Inerrancy: Rocky Mountain Presbytery’s Statement on Scripture

Been trying to find time to make a couple of other posts on inerrancy (e.g., necessity of historic Adam, inerrancy bibliography.) Yet seems that the busy-ness in Lane’s September has spilled over and rolled down hill to Alabama ;-)

In the meantime, here is a recent statement on the nature of Scripture, adopted by our brothers in Rocky Mountain Presbytery, PCA. Without any particular comments at this time, I post it here for a moment of reflection and consideration (as reported at The Aquila Report). It does appear to touch on all the hot button issues we’ve discussed.

Rocky Mountain Presbytery Adopts Pastoral Letter on Affirmations and Denial on Scripture

Reed De Pace

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5 Comments

  1. Tim Vaughan said,

    October 7, 2009 at 5:58 am

    “We affirm that biblical theology (attention to the text in its redemptive-historical context) is the indispensable servant of systematic theology–indispensable because it is essential for the sound exegesis on which systematic theology depends, a servant because it contributes to the presentation, under appropriate topics, of the teaching of Scripture as a whole and in its overall unity that systematic theology is concerned to provide for the life of the church and its mission in the world.”

    Isn’t there some sort of law saying the more complicated something is the harder it is to maintain it?

  2. rfwhite said,

    October 7, 2009 at 10:49 am

    1 Tim Vaughan: Could you say some more about how your question relates to the paragraph that you quoted? I’m wondering, for example, if you have in mind the words after “a servant because ….” The punctuation and wording makes the sentence, arguably, a bit more unwieldy than seems best.

  3. Tim Vaughan said,

    October 8, 2009 at 5:48 am

    In our church there’s an old retired TE who fills our pulpit occasionally and the term Historical Redemptive to him is like Gay Marriage. From a big fight back in the day, and he’s probably more suspicious than he should be. Why insert what many people feel a party phrase into something that should be the lowest common denominator of our belief system? And yes, the grammar and syntax of the whole paragraph makes one’s head spin as well as guaranteeing that the whole won’t paper won’t ever get approved. Please take this as constructive criticism, as I thought the paper on the whole was great.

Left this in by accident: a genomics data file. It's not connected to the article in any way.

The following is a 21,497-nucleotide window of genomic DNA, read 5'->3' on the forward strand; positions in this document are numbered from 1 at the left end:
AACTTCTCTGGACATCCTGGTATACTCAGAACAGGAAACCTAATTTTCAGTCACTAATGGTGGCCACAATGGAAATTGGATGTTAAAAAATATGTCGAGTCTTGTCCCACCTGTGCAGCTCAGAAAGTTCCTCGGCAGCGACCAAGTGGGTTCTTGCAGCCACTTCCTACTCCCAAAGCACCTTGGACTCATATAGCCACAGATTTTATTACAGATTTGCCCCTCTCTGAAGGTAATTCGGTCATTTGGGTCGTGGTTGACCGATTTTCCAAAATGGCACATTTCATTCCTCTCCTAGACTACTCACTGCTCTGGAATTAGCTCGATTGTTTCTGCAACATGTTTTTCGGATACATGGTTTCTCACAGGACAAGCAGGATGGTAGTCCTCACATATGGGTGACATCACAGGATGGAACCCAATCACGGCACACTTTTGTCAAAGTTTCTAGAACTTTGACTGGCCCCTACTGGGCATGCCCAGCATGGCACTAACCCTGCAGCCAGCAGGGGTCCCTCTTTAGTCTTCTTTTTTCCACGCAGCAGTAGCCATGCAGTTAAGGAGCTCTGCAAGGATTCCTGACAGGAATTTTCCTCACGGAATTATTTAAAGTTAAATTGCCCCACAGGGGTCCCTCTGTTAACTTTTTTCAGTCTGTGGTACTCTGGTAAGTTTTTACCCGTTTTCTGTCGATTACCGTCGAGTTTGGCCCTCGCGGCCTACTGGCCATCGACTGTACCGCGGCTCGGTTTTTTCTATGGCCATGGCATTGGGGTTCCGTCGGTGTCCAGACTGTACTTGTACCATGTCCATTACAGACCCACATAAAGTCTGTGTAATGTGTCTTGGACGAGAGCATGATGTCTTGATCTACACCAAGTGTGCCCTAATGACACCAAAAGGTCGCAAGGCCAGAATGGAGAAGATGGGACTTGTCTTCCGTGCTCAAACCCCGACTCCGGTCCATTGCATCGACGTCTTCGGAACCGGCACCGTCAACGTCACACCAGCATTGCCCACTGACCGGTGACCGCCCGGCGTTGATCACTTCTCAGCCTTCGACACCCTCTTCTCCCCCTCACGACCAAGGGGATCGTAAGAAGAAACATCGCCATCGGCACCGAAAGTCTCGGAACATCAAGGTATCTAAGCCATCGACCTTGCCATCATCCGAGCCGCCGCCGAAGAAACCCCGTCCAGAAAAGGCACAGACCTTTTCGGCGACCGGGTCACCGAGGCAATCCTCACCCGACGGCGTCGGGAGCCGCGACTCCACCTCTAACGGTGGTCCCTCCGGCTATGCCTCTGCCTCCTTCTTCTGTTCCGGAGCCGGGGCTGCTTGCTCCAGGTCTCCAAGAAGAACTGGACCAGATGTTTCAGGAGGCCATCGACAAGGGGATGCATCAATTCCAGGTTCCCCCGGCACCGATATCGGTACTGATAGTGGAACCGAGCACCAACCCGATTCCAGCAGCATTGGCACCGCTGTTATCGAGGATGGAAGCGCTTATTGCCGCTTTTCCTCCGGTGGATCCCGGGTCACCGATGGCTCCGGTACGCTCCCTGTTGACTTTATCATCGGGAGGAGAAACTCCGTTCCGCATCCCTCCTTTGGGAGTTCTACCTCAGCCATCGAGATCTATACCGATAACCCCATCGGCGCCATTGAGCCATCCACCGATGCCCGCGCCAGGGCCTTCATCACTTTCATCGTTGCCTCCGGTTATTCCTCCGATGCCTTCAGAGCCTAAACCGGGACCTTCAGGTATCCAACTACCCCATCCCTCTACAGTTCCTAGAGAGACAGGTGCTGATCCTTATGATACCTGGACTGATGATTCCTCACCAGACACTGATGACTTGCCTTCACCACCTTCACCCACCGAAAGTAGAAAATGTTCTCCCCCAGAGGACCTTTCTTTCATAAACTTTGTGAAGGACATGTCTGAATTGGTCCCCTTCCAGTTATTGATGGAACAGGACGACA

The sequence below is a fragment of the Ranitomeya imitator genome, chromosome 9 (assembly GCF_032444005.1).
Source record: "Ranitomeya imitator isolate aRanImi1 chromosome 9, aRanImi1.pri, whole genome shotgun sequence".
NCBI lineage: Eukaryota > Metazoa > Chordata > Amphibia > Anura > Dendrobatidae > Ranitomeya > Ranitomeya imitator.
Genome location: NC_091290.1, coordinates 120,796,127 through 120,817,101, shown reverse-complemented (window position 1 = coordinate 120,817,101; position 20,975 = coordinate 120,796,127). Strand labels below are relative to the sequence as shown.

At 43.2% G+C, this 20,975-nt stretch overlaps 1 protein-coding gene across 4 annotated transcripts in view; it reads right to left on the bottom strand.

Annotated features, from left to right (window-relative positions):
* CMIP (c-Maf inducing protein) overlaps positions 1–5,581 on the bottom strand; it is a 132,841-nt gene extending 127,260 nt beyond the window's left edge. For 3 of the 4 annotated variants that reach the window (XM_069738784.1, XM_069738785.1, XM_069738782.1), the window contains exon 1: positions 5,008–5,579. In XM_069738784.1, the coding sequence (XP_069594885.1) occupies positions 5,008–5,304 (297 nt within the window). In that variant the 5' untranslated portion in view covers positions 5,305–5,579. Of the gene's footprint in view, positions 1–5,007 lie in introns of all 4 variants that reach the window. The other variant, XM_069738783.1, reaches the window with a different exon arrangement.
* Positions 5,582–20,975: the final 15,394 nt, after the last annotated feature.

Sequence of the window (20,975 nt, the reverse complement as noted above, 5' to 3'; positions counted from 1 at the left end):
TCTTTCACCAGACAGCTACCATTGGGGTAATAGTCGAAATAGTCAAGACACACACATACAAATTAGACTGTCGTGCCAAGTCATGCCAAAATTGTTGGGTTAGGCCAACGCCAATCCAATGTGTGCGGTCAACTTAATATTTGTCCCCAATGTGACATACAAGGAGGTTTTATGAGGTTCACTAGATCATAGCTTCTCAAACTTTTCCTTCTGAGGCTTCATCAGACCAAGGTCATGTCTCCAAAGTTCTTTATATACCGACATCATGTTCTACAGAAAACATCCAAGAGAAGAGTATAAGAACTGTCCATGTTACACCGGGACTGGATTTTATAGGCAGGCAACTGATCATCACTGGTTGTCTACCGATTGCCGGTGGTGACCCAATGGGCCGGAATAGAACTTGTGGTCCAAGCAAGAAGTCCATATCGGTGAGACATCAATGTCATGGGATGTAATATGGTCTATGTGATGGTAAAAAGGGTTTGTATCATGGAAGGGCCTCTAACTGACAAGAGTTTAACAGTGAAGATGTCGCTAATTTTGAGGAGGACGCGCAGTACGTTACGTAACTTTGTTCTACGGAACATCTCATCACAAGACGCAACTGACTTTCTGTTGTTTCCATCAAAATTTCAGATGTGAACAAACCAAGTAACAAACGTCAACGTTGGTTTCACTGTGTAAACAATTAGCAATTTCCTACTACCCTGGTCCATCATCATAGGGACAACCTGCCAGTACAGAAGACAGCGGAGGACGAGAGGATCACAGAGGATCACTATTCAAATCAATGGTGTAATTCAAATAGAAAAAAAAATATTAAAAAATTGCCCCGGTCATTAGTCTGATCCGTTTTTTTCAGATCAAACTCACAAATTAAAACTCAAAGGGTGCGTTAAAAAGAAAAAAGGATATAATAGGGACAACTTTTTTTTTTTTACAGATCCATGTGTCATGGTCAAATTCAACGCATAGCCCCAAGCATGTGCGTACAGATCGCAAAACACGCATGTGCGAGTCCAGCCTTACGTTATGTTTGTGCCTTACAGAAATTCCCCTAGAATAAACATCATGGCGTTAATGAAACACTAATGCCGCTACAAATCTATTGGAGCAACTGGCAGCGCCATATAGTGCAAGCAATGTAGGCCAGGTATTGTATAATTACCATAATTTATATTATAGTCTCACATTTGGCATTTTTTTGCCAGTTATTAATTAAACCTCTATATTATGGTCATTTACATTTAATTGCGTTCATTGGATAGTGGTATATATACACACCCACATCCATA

4. Reed Here said,

    October 8, 2009 at 8:34 am

    Tim: understand your criticism. In a world full of knee-jerk reactions though, this one seems minor.

    I’m aware of the “problems” often associated with the term (two come to mind, one from liberal roots, another home grown.) Yet neither seem to have much traction amongst us.

    Do you have reason to think otherwise? Even more importantly, what phrasing would you substitute that gets across the same point? (Asuming you think: a) the point is biblically valid, and b) therefore needs to be said.)

  5. Tim Vaughan said,

    October 15, 2009 at 7:53 am

    There’s a principle I learned about church court cases. KISS, or Keep It Simple, Stupid. As yourself a basic question. “Do you want the paper to get passed?” and if the answer is yes, don’t try to correct 38 different problems you see, especially when one of them is complicated and not really necessary to the main war. Pick your battles.

    I’ll say it again, that paper will never get passed the way it stands. Make it half as long, and use common denominator rules that will be quickly agreed on by 80 percent of Reformed elders that read it, or get prepared for frustration and probably even losing ground.


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